“I have heard a lot about you, Lady,” he said bowing and looking deeply into her eyes as if trying to find or see something.
“I hope it’s not all bad!” was all Aurelin could say. She was unhinged by the use of the name her father had given her – Gwingloth, Foamflower. It brough sad memories and it was hard to abide the pain of hearing the name. Even more adamantly than Aurelin she tired to avoid being called Foamflower.
“I have heard only the best, so I had to see for myself if it was all true and now I find that I have been proved right,” he answered her with his smile widening. “I see you are leaving, may I escort you to your quarters?”
“If you wish, I wouldn’t want to trouble you,” Aurelin murmured, bade Elrond good night and went with the Elf from the Hall.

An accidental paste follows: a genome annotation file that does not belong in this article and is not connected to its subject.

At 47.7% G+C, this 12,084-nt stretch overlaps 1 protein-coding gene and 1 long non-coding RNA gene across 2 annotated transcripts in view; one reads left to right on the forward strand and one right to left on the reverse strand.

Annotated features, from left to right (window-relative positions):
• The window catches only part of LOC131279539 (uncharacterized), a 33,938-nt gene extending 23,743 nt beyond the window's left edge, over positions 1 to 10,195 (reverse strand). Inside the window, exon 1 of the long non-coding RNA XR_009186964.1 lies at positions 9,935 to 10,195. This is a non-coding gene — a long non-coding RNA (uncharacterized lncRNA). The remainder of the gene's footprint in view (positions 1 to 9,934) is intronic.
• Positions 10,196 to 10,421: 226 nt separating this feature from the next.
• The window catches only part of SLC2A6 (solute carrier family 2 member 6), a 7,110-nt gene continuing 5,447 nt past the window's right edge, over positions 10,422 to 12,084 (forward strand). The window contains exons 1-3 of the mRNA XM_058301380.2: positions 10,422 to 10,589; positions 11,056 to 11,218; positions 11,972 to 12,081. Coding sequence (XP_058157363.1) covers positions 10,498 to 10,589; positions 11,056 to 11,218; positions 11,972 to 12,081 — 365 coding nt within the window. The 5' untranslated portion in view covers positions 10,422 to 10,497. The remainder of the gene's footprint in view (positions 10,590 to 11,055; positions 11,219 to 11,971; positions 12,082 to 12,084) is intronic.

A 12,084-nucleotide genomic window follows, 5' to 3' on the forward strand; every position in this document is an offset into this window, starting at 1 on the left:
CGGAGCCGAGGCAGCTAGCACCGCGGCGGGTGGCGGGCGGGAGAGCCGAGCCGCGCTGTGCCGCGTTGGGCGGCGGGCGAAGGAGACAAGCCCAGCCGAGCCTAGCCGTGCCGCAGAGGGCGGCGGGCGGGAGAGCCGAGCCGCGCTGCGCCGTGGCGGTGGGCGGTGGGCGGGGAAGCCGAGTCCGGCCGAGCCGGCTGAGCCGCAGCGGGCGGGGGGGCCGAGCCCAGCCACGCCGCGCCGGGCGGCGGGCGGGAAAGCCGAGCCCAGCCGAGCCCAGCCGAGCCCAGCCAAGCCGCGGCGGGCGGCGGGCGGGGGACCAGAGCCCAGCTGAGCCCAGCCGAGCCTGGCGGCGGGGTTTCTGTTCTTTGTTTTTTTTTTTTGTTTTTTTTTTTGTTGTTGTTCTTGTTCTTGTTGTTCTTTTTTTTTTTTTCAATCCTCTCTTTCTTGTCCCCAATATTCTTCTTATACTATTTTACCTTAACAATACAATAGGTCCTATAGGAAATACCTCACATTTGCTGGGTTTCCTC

Once outside she took a deep breath of cool clean air. She had lived in Mirkwood when younger and considered both it and Imladris her home, though the latter more for years now. Breathing the cool, sunlit air that had the smell of the snows of the Hithaeglir was like a true welcome to home. She walked a few steps in silence but spoke at last,
“I’m sorry if I seemed a little short-spoken in there, it was something Lord Elrond said but it doesn’t matter. Another reason was that I thought you reminded me of someone but I can’t say who.” She looked at the Elf who had a fair face, dark brown eyes and a playful mischevious light in his eyes.